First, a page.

Science Says Saturn Is Losing Its Rings At A Fast Rate
The universe is an amazing place. The stars above us hold the secrets that may be the key to humanity living on other worlds. Despite how old our world’s space agencies are, there is still very little we know about the ‘Great Beyond.’ But what we do know is quite amazing.
One of the most interesting things is what’s currently going on with the planet known as Saturn.
Losing Its Rings
Common among astronomers and those in similar professions, many scientists have been aware of something interesting about the sixth’s planet’s rings. The rings are wide enough that six Earth in a row can be placed between its inner- and outermost edge, an estimated 280,000km from the planet’s atmosphere.
The rings, comprised mostly of ice and space dust, have been slowly disappearing. More than 10,000 kilograms of “ring rain” have been falling to Saturn every second.
How it happens
The “rain” is created when the ice is broken up by UV radiation or meteoroids hit both the ice and rock suspended in Saturn’s rings. The ice vaporizes when the collisions take place, creating water droplets so heavy that they fall towards the planet and burn up in the atmosphere.
Since the 1980s, thanks to NASA’s Voyager mission, we’ve known about this phenomenon. Estimates back then stated these rings would disappear after 300 million years. But new data suggest that the rings may have as few as 100 million years left.
Astronomy has been one of my favorite subjects since I was a child, so I can only imagine how the skies would look without Saturn’s rings. Scientists have determined the age of Saturn to be about 4.5 billion years ago. In contrast, 100 to 200 million years is the estimated age of the rings, meaning Earth’s dinosaurs came around long before they did.
Explorations with Cassini
NASA’s Cassini space probe was sent out to research and report back on the Saturnian moon Enceladus. After lengthy observation using Cassini, the space agency determined it blinding white surface was the result of ice that rained back onto its surface.
The moon was found to expel gas and dust into the ‘E’ ring, with some of it occasionally coming back towards the planet.
Other Facts about Saturn
Saturn was first discovered by astronomer Galileo Galilei in 1670. It was 45 years later in 1655 that Dutch astronomer Christiaan Hugens determined the ‘arm-shaped protusions’ on either side was actually from a ring.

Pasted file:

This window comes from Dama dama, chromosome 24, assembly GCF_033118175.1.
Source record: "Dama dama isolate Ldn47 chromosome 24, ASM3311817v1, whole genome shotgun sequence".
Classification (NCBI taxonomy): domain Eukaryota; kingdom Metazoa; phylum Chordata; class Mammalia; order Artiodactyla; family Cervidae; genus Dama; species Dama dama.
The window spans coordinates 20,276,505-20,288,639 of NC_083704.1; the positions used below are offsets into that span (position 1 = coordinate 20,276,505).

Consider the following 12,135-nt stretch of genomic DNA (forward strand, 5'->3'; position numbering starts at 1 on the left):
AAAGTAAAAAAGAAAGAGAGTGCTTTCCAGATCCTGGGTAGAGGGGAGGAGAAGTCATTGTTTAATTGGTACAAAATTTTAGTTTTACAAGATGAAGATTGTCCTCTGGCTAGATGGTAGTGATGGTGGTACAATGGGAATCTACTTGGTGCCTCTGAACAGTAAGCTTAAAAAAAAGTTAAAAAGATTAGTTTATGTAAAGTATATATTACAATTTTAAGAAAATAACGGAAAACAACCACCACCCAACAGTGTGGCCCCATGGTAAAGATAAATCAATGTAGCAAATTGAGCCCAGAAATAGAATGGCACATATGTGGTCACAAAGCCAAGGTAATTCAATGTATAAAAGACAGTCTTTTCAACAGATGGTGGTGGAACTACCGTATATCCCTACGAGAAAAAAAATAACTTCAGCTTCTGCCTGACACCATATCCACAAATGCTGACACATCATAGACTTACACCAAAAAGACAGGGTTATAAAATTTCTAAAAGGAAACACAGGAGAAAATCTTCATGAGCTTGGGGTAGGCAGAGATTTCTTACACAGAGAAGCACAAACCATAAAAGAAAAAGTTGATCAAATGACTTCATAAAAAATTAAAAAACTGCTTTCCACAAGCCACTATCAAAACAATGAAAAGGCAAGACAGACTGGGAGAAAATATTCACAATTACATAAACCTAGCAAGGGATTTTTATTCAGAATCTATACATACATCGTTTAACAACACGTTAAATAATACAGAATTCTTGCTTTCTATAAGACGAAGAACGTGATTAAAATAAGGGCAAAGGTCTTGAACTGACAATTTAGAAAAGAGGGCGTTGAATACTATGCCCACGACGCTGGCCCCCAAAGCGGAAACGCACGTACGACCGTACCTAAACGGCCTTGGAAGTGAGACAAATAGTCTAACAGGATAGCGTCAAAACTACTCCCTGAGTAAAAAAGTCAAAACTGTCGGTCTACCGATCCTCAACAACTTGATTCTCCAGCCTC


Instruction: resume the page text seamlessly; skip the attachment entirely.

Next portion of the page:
The rings themselves are as fascinating as the planet. It’s largest is more than 7,000 the diameter of the planet, while those closest to it are only about 30 feet thick. Some of the debris can reach stacked heights of 2 miles tall.
What About its Moons?
The planet has a whopping 62 moons, some of which are responsible for keeping the rings where they are. Its largest natural satellite is known as Titan and is only slightly larger than the first planet in our system, Mercury.
Some moons, like Pan and Atlas have disc-like shapes to them, while Iapetus (sometimes spelled Japetus) is covered by snow on its bright side and coal on its dark side. During its mission, the Cassini space probe gathered evidence of “ice volcanoes” as the southern pole of the moon Enceladus.
The moons known as Prometheus and Pandora are the ones whose gravity is responsible for being “shepherds” of the rings.
Planet’s Impact on the System
Saturn’s gravity is so great it stands only behind Jupiter in power. Thanks to that power, it is possible this body was responsible for slingshotting Neptune and Uranus to the outermost reaches of our solar system.
That same gravity, along with that of gas giant Jupiter, may be responsible for the debris that bombarded the inner planets early in our system’s history.
Saturn is of even more importance to Earth than at first glance. Scientists in 2017 theorized that the sixth planet stand guard for dangerous object headed towards Earth, steering most of them away.
The Huygens Probe and Cassini’s Final Mission
Cassini carried with it the Huygens Probe, which successfully penetrated the atmosphere of and landed on Titan. Cassini made it final approach toward’s Saturn’s atmosphere in 2017 in order to prevent possible pollution of a habitable moon.
There are many things we know about Saturn now, along with its ice rings. If the rings of Saturn eventually become water vapor that fall towards the planet, is it possible that Earth somewhere along the line had its own rings that rained liquid water on its surface?